Sculptor Henry Richardson
(by Shlomit Dror and Annelien Bruins)
To call Henry Richardson (b. 1961) dedicated to his artistic vision is an understatement. For over twenty-five years, he has used the unusual medium of plated glass to create the physical manifestation of that vision.
Much like the proponents of Minimalism, Richardson chose to master an industrial material: cutting large sheets of commercial-grade glass in their raw form into shapes that he refines by literally chiseling the edges. His sculptures are formed by fusing these smaller fragments together, using a high-intensity light welding process. In a way, Richardson treats the glass as if it were stone: resulting in sculptures with flowing shapes and rhythms that transform as a result of their interaction with light.
Light is a vital component in Richardson’s work. It brings alive his translucent glass sculptures, giving the impression that the heavy glass is weightless. The resulting appearance of fragility is a contradiction to the actual mass of the work: a fitting metaphor for the fleeting power of spirituality and the weight of the present, in the sense that spirituality has the ability to bring a transformative energy to our daily lives.
To Richardson there is light in every human being. Inspired by this Quaker belief (God is Light) Richardson creates a sense of mysticism in his works that allows viewers to contemplate and personalize their own relationship with the light (or Light) they encounter in his sculptures. His work bears resemblance to Abstract Expressionist Mark Rothko (1903-1970) who, like Richardson, wanted the physicality of his paintings to reassure the viewer merely by their presence, without a need for words to communicate the depth of their spirituality.
Many of Richardson’s sculptures are hollow, allowing light to penetrate the work from every angle, immediately drawing viewers to the idea of looking beyond the chiseled surface. Like British sculptor Anish Kapoor (b. 1954) Richardson understands the power of the void and utilizes empty space to his advantage, allowing for expression rather than explanation. The elaborate sculptural components, altered by light, evoke a sense of empowerment and energy in viewers which encourages them to look inward to find their own inner light.
Richardson’s inspiration also stems, partly, from concepts in Jewish mysticism. For example Tikkun Olam refers to the Jewish concept of Mending the World: our own individual kindness will bring about positive change on a larger scale, finally resulting in a cosmos that is in harmony rather than chaos. Quakerism takes this one step further through the assertion that every person has the potential to do good, and that every person carries this light (or Light) within them. At the same time Karma comes to mind: the Hindu and Buddhist notion that the sum of our individual actions will determine our fate in future existences.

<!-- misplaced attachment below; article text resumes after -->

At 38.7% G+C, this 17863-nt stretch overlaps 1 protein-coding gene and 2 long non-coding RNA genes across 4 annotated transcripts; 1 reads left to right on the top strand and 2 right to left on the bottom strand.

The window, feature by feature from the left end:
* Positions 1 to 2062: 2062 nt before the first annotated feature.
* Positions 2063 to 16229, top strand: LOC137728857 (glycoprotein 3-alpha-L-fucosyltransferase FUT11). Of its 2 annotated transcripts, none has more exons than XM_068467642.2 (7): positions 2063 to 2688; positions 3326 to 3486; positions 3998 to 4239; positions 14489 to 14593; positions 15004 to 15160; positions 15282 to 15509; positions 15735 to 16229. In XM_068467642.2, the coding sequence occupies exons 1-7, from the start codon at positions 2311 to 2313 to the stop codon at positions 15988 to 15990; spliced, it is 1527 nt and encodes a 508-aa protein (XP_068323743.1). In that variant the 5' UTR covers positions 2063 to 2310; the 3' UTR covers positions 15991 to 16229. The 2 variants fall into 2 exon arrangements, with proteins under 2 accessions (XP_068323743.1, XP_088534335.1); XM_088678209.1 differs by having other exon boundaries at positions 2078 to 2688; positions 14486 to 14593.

Healing The World (Tikkun), 2000 is a prime example of how Richardson’s vision manifests itself through the physical qualities of his sculptures. The orb is constructed from layered circles of fractured glass, fused together to form a massive crystalline whole, literally representing the concept of putting the world back together, one small shard of glass at a time. This powerful work is testimony to harmony, even if constructed with a metaphorical limitless number of shattered pieces.
Process is extremely important to Richardson, almost as important as the end result. To Richardson “the physical form is only the residue of an artist’s creative process”. He works in an industrial medium for which no artistic techniques existed before he took on the challenge to mold this tough material to his vision. Requiring physical strength and endless patience, Richardson had to take a trial and error approach, accepting that failure is as much or even more a part of the artistic process as success. In a similar vein, contemporary painter Chuck Close (b. 1940) has stated that: “I always say that inspiration is for amateurs, the rest of us just show up and get to work. Out of work comes ideas”.
The powerful geometrical shapes in Richardson’s work (spheres, columns) demonstrate his minimalist aesthetic. His signature pieces endorse the notion that abstract forms materialize the spiritual without showing the hand of the artist, a Modernist concept. Jackson Pollock (b. 1912) stated that “the modern artist is working with space and time and expressing his feelings rather than illustrating [emphasis added].”
Richardson, like the Modernists, assigns meaning to color. Blue, present in many of his works, signifies the serenity that we all carry within us. "The world is blue at its edges and in its depths. This blue is the light that got lost…It disperses among the molecules of the air, it scatters in water…This light that does not touch us, does not travel the whole distance, the light that gets lost, gives us the beauty of the world, so much of which is in the color blue.”
Richardson’s thoughtfully conceived and painstakingly constructed sculptures not only enhance our surroundings but also our spiritual well-being - his own contribution to healing the world.
Making emptiness by Homi K. Bhabha, Interview with Anish Kapoor, 1998.
Rabbi Jonathan Sacks, Healing the World, November 1, 2014, Jerusalem Center for Public Affairs.
Brooklyn Rail, June 7, 2008. Chuck Close in Conversation with Phong Bui.
From 'The Field Guide to Getting Lost’ by Rebecca Solnit, Penguin Books, 2006.